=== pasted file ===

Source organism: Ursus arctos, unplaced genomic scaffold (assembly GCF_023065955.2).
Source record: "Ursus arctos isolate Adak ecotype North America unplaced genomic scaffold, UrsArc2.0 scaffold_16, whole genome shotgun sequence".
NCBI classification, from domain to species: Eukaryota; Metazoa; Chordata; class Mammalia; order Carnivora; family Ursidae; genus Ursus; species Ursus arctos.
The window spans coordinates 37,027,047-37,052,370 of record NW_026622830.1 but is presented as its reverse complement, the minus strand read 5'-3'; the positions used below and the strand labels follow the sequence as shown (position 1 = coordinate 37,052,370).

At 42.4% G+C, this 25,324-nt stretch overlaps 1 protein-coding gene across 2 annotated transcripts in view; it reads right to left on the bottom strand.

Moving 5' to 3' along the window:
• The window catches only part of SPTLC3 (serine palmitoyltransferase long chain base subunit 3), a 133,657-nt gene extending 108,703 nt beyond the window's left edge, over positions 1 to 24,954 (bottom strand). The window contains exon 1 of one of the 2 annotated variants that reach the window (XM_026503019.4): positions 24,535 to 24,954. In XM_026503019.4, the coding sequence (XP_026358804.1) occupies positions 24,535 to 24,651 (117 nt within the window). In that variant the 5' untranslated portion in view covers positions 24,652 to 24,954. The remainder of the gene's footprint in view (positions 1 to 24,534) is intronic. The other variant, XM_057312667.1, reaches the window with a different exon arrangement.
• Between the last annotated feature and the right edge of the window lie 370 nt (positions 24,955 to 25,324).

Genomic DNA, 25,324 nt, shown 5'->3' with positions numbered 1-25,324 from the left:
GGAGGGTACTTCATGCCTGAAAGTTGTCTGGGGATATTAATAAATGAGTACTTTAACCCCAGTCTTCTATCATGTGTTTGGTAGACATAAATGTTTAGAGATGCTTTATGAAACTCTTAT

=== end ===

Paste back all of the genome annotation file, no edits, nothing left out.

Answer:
Source organism: Ursus arctos, unplaced genomic scaffold (assembly GCF_023065955.2).
Source record: "Ursus arctos isolate Adak ecotype North America unplaced genomic scaffold, UrsArc2.0 scaffold_16, whole genome shotgun sequence".
NCBI classification, from domain to species: Eukaryota; Metazoa; Chordata; class Mammalia; order Carnivora; family Ursidae; genus Ursus; species Ursus arctos.
The window spans coordinates 37,027,047-37,052,370 of record NW_026622830.1 but is presented as its reverse complement, the minus strand read 5'-3'; the positions used below and the strand labels follow the sequence as shown (position 1 = coordinate 37,052,370).

At 42.4% G+C, this 25,324-nt stretch overlaps 1 protein-coding gene across 2 annotated transcripts in view; it reads right to left on the bottom strand.

Moving 5' to 3' along the window:
• The window catches only part of SPTLC3 (serine palmitoyltransferase long chain base subunit 3), a 133,657-nt gene extending 108,703 nt beyond the window's left edge, over positions 1 to 24,954 (bottom strand). The window contains exon 1 of one of the 2 annotated variants that reach the window (XM_026503019.4): positions 24,535 to 24,954. In XM_026503019.4, the coding sequence (XP_026358804.1) occupies positions 24,535 to 24,651 (117 nt within the window). In that variant the 5' untranslated portion in view covers positions 24,652 to 24,954. The remainder of the gene's footprint in view (positions 1 to 24,534) is intronic. The other variant, XM_057312667.1, reaches the window with a different exon arrangement.
• Between the last annotated feature and the right edge of the window lie 370 nt (positions 24,955 to 25,324).

Genomic DNA, 25,324 nt, shown 5'->3' with positions numbered 1-25,324 from the left:
GGAGGGTACTTCATGCCTGAAAGTTGTCTGGGGATATTAATAAATGAGTACTTTAACCCCAGTCTTCTATCATGTGTTTGGTAGACATAAATGTTTAGAGATGCTTTATGAAACTCTTAT